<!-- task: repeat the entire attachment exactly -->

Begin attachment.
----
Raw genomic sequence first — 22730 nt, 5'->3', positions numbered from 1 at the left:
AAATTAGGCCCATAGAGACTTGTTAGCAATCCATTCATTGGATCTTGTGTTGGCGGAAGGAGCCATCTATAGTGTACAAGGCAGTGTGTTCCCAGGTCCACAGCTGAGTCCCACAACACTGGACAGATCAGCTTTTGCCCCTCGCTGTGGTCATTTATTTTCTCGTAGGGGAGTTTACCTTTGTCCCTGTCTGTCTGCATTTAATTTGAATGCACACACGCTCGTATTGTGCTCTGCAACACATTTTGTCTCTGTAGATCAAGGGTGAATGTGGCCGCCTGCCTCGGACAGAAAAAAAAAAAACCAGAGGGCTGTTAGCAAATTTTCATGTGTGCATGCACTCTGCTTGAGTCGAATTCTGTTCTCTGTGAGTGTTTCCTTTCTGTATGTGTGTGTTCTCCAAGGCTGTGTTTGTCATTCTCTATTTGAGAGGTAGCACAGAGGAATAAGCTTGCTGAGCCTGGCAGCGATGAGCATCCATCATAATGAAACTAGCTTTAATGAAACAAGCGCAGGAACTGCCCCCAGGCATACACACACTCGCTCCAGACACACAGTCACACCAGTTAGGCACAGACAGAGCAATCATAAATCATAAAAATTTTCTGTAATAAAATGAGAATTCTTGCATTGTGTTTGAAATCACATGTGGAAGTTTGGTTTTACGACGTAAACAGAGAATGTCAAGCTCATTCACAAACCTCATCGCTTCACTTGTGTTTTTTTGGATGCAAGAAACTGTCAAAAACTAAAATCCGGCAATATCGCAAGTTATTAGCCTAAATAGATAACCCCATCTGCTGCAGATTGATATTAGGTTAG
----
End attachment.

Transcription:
Raw genomic sequence first — 22730 nt, 5'->3', positions numbered from 1 at the left:
AAATTAGGCCCATAGAGACTTGTTAGCAATCCATTCATTGGATCTTGTGTTGGCGGAAGGAGCCATCTATAGTGTACAAGGCAGTGTGTTCCCAGGTCCACAGCTGAGTCCCACAACACTGGACAGATCAGCTTTTGCCCCTCGCTGTGGTCATTTATTTTCTCGTAGGGGAGTTTACCTTTGTCCCTGTCTGTCTGCATTTAATTTGAATGCACACACGCTCGTATTGTGCTCTGCAACACATTTTGTCTCTGTAGATCAAGGGTGAATGTGGCCGCCTGCCTCGGACAGAAAAAAAAAAAACCAGAGGGCTGTTAGCAAATTTTCATGTGTGCATGCACTCTGCTTGAGTCGAATTCTGTTCTCTGTGAGTGTTTCCTTTCTGTATGTGTGTGTTCTCCAAGGCTGTGTTTGTCATTCTCTATTTGAGAGGTAGCACAGAGGAATAAGCTTGCTGAGCCTGGCAGCGATGAGCATCCATCATAATGAAACTAGCTTTAATGAAACAAGCGCAGGAACTGCCCCCAGGCATACACACACTCGCTCCAGACACACAGTCACACCAGTTAGGCACAGACAGAGCAATCATAAATCATAAAAATTTTCTGTAATAAAATGAGAATTCTTGCATTGTGTTTGAAATCACATGTGGAAGTTTGGTTTTACGACGTAAACAGAGAATGTCAAGCTCATTCACAAACCTCATCGCTTCACTTGTGTTTTTTTGGATGCAAGAAACTGTCAAAAACTAAAATCCGGCAATATCGCAAGTTATTAGCCTAAATAGATAACCCCATCTGCTGCAGATTGATATTAGGTTAG